Enclave by Ann Aguirre

Who: Ann Aguirre
What: Enclave (Razorland #1)
When: April 12th, 2011
Where: Macmillan
Why: Hype
How: For Review

New York City has been decimated by war and plague, and most of civilization has migrated to underground enclaves, where life expectancy is no more than the early 20's. When Deuce turns 15, she takes on her role as a Huntress, and is paired with Fade, a teenage Hunter who lived Topside as a young boy. When she and Fade discover that the neighboring enclave has been decimated by the tunnel monsters—or Freaks—who seem to be growing more organized, the elders refuse to listen to warnings. And when Deuce and Fade are exiled from the enclave, the girl born in darkness must survive in daylight, in the ruins of a city whose population has dwindled to a few dangerous gangs. As the two are guided by Fade’s long-ago memories, they face dangers, and feelings, unlike any they’ve ever known.

Enclave was definitely not what I expected. It was dark, gritty, and absolutely fantastic.

Enclave is the story of a girl named Deuce, who lives in this underground Enclave where, when she turns sixteen, will become a Hunter and go into the tunnels to find food and kill freaks. Freaks are like zombies, but so much freakier. Then she's paired up with a boy from outside named Fade, and together, they're exiled a couple of pages in. This is the kind of story that pulls you in from the start with it's amazing world-building. The fact of total underground towns and tunnel systems connecting each one was original and imaginative, especially how they would make journeys through them to hunt and gather. I like what there was different pieces of the puzzle that is their society and you don't get them all at once, but you have to piece them together and guess what exactly is going on here.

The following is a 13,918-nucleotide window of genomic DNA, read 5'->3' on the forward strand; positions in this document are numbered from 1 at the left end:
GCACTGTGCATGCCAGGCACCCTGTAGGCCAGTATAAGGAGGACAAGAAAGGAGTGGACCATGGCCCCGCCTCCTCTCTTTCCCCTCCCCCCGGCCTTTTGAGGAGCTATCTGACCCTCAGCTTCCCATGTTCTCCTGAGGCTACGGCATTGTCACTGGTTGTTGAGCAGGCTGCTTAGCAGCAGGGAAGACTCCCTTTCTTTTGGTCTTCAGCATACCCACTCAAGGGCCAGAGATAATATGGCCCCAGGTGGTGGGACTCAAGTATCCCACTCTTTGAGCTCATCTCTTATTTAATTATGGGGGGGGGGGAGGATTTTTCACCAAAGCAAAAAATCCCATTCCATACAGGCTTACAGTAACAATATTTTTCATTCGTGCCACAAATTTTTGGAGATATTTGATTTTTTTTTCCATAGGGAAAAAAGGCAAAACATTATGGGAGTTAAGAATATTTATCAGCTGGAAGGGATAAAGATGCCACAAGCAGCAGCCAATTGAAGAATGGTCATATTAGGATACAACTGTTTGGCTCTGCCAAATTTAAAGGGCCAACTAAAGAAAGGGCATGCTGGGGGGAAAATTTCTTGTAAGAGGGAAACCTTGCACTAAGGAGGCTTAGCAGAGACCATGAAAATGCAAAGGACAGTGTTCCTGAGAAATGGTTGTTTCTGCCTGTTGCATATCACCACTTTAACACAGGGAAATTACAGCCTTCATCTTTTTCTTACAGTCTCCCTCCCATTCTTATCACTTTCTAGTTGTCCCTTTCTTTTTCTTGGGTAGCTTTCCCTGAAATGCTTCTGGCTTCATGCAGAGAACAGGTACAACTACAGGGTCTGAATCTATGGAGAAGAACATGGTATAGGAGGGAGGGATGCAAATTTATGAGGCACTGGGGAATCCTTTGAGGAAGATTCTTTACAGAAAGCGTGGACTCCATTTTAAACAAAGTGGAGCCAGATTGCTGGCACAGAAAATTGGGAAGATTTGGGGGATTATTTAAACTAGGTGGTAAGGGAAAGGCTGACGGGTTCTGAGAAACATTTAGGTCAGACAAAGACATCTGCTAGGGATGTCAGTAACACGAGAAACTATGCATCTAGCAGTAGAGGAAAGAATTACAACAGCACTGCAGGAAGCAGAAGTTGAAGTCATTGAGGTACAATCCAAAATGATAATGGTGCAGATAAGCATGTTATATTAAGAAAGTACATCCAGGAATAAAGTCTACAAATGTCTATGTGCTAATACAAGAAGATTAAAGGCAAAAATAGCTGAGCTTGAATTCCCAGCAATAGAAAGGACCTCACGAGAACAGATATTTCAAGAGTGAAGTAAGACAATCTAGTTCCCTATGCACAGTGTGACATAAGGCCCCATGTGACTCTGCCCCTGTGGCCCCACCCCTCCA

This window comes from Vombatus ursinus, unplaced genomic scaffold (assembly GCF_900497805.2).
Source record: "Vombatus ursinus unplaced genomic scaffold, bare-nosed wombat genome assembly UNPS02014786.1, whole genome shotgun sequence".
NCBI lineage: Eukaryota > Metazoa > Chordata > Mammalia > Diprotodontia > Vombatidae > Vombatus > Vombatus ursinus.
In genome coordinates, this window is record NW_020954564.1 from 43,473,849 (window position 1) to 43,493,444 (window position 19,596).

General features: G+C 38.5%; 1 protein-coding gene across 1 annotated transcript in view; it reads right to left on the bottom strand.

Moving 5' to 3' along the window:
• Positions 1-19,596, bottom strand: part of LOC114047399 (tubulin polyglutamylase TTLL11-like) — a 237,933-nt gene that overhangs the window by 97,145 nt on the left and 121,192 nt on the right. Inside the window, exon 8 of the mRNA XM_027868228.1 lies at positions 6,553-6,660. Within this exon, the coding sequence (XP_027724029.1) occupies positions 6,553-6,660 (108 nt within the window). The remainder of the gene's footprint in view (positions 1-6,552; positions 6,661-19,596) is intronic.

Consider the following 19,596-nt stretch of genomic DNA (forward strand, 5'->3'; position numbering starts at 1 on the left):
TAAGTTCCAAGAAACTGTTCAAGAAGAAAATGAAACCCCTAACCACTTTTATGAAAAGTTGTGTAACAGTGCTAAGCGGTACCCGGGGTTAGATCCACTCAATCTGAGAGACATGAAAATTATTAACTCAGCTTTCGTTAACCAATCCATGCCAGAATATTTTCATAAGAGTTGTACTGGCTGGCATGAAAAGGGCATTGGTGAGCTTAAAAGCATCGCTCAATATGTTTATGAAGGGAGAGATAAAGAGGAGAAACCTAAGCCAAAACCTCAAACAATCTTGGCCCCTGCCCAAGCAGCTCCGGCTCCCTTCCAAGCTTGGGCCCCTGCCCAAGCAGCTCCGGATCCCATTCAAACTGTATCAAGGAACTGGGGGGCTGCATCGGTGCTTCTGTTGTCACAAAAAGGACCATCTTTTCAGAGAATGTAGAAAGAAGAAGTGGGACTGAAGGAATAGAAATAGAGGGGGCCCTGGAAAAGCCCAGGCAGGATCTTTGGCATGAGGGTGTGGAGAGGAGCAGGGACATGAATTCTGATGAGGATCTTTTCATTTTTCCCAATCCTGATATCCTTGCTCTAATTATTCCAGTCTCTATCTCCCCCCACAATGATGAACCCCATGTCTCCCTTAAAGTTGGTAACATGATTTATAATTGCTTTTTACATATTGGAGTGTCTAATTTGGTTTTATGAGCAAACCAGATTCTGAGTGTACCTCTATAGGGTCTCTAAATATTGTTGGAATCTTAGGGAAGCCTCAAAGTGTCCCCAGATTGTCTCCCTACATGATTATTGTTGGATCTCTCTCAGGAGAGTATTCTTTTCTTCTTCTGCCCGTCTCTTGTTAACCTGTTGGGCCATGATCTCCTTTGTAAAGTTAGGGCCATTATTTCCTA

Deuce was a kickass heroine. She knew what she wanted, and she knew what she had to do. But, she was loyal, and while not always, she stood up for what was right. At the same time though, she wasn't one of those crazy, "revolution" style heroines, which I thought was refreshing. Growing up in that society, you start to feel like it's right. That that's how things are supposed to go. It takes something from the outside to really make you see that not everything is like that. That thing was Fade.

Fade and Deuce had a dynamic that I think worked perfectly for the book, though after they meet up and start traveling with some other characters, I think their connection was totally lost. I could see it, but they just stopped talking a lot to each other and it seriously frusterated me to see how well they worked together, and watch it fizzle. On the other hand, I liked that the romance came second to the plot (I know, shocker coming from me, right?), because it was that that was the main focus. Besides, I'm pretty sure we'll be getting into their relationship a lot more in book 2.

Happy Reading!


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